WASHINGTON -- The Senate approved yesterday President Bush's plan to question and try foreign terrorism suspects before military judges - without oversight by the federal courts.
Bush is expected to receive a bill he can sign into law in the next few days, but legal challenges almost assuredly will be pursued against the prosecution process that the administration wants to use as a key element in its war on terrorism.
The measure's most disputed provision would block foreign prisoners held by the military from turning to the federal courts to end their imprisonment. By preventing detainees from challenging their confinement in court, it sets up a potential constitutional conflict with the Supreme Court.
The Senate rejected yesterday a proposal to include this right in the bill establishing the rules for the new military tribunal system; the overall bill was then approved, 65-34.
The bill mirrors a measure passed by the House on Wednesday.
The legislative victory for the president came just three months after he had suffered a stinging defeat in the Supreme Court. In striking down the plan the White House had devised on its own for putting "unlawful enemy combatants" on trial, the justices ruled that Congress must authorize the process for trying terrorism suspects.
The Republican-led House and Senate not only gave Bush the legal authority he requested but also told the Supreme Court to stay out of the matter .
The bill won passage in the Senate just hours after Bush went to Capitol Hill to tell Republican lawmakers: "There's still an enemy out there that wants to do harm to the United States."
Because of slight differences in the Senate version of the bill, it must be returned to the House, where it is expected today to again easily win approval. Republican leaders then plan to forward the bill to the White House with a ceremony on Capitol Hill, part of the party's effort to highlight its national security credentials before the November election.
"This legislation will give the president the tools he needs to protect American lives without compromising our core democratic values," said Sen. Tom Coburn, an Oklahoma Republican.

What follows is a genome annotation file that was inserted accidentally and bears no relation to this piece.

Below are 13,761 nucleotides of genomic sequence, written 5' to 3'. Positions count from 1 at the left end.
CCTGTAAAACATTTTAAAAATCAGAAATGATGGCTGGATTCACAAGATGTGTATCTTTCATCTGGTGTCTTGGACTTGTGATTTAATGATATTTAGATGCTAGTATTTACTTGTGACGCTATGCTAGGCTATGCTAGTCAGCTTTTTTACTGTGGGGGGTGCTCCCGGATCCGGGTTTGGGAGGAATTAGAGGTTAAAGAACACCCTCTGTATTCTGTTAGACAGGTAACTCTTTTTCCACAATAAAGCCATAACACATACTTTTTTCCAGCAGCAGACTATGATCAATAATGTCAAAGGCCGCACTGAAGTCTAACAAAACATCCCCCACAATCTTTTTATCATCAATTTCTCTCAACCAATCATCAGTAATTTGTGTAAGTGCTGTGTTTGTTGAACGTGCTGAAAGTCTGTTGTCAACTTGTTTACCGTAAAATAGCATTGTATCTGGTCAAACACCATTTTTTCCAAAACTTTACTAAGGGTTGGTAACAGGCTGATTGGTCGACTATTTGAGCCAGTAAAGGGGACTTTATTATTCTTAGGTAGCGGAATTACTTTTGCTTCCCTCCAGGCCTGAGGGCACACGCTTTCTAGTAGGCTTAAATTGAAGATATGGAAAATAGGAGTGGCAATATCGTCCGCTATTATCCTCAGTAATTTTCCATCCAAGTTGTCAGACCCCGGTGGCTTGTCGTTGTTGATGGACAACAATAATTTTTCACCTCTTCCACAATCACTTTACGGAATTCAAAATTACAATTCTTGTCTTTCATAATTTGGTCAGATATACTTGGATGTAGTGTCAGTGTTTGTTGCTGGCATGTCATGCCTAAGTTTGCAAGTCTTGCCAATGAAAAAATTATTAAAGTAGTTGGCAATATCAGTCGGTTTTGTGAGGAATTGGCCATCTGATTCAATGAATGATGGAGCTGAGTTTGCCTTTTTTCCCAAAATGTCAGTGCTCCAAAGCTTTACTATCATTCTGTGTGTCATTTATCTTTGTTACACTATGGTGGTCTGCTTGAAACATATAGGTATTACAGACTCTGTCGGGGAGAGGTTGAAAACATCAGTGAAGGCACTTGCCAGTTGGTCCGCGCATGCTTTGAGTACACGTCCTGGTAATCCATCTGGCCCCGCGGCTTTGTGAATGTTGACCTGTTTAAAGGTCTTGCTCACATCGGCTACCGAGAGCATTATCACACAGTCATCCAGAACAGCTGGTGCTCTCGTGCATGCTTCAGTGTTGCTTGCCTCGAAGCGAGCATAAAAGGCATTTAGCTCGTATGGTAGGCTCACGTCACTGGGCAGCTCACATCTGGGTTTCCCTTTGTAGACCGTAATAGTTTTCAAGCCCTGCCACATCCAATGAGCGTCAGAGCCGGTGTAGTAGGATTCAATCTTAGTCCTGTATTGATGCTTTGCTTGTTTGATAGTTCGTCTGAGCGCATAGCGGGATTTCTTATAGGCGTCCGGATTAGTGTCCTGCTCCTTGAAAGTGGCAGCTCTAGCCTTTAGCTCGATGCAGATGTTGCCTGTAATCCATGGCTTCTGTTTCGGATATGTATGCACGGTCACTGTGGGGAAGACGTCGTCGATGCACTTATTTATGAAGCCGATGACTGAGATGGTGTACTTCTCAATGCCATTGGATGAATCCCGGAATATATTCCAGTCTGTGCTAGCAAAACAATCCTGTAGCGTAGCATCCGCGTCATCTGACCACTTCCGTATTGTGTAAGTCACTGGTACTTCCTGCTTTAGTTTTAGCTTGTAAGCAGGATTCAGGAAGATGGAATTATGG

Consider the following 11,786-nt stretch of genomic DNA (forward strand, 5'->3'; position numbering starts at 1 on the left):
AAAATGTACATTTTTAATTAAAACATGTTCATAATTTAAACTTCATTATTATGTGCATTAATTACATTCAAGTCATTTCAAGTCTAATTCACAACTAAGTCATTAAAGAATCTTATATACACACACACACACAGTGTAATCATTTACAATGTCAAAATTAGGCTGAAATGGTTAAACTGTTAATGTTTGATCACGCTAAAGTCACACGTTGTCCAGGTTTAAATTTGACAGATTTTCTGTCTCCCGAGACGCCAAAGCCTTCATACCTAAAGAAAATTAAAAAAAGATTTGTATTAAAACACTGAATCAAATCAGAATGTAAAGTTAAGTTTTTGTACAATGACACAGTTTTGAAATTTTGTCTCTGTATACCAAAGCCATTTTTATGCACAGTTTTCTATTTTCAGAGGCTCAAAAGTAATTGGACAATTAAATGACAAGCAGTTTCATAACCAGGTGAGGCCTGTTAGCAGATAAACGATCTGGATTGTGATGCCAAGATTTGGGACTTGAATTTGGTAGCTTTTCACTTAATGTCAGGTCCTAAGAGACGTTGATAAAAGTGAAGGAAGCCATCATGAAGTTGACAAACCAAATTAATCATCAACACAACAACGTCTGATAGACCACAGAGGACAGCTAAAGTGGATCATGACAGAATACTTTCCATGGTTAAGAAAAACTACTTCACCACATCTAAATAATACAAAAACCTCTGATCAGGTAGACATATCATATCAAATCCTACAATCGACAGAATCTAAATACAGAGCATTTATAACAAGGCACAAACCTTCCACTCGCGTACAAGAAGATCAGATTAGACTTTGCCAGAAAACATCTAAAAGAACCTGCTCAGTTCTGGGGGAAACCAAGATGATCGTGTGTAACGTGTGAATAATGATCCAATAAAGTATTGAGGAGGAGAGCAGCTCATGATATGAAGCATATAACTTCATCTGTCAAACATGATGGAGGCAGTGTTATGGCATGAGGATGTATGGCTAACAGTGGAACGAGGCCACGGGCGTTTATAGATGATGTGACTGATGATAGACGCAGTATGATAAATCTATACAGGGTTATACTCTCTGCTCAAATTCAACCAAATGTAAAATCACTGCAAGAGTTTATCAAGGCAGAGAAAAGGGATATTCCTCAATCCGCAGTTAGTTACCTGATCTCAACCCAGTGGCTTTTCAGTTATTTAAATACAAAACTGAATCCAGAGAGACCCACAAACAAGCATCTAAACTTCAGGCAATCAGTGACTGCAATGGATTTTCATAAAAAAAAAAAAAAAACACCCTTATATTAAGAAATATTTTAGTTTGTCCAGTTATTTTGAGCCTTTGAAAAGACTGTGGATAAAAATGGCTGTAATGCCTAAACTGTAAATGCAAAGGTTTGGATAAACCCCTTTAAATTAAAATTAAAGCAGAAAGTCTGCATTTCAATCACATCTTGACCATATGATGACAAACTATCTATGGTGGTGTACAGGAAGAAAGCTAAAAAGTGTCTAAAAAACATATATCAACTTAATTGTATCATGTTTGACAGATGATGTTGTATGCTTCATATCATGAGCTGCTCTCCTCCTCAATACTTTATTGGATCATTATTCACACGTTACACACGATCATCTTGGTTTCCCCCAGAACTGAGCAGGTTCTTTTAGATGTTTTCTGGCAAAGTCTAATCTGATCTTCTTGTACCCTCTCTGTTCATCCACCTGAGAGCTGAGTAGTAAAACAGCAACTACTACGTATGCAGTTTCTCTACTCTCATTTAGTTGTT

But some lawmakers, Republicans as well as Democrats, called the move to suspend habeas corpus - demands for legal justification for one's imprisonment - a historic mistake, and one that could cause the entire bill to be struck down.
"This is wrong; it is unconstitutional; it is un-American," said Sen. Patrick J. Leahy of Vermont, the top Democrat on the Senate Judiciary Committee. Judiciary Committee Chairman Arlen Specter, a Pennsylvania Republican, said, "Surely as we are standing here, if this bill is passed and habeas corpus is stricken, we'll be back on this floor again" grappling with a ruling against it by the Supreme Court.
Still, Specter was one of 53 Republicans and 12 Democrats voting for the final bill. Leahy was one of 32 Democrats - including Maryland Sens. Paul S. Sarbanes and Barbara A. Mikulski - who opposed it, along with one independent and one Republican, Sen. Lincoln Chaffee, who is locked in a tough fight for re-election in Democratic-leaning Rhode Island.
Before the measure passed, a move by Specter and Leahy to restore the right to habeas corpus for foreign prisoners held at the U.S. military base at Guantanamo Bay, Cuba, was defeated, 51-48.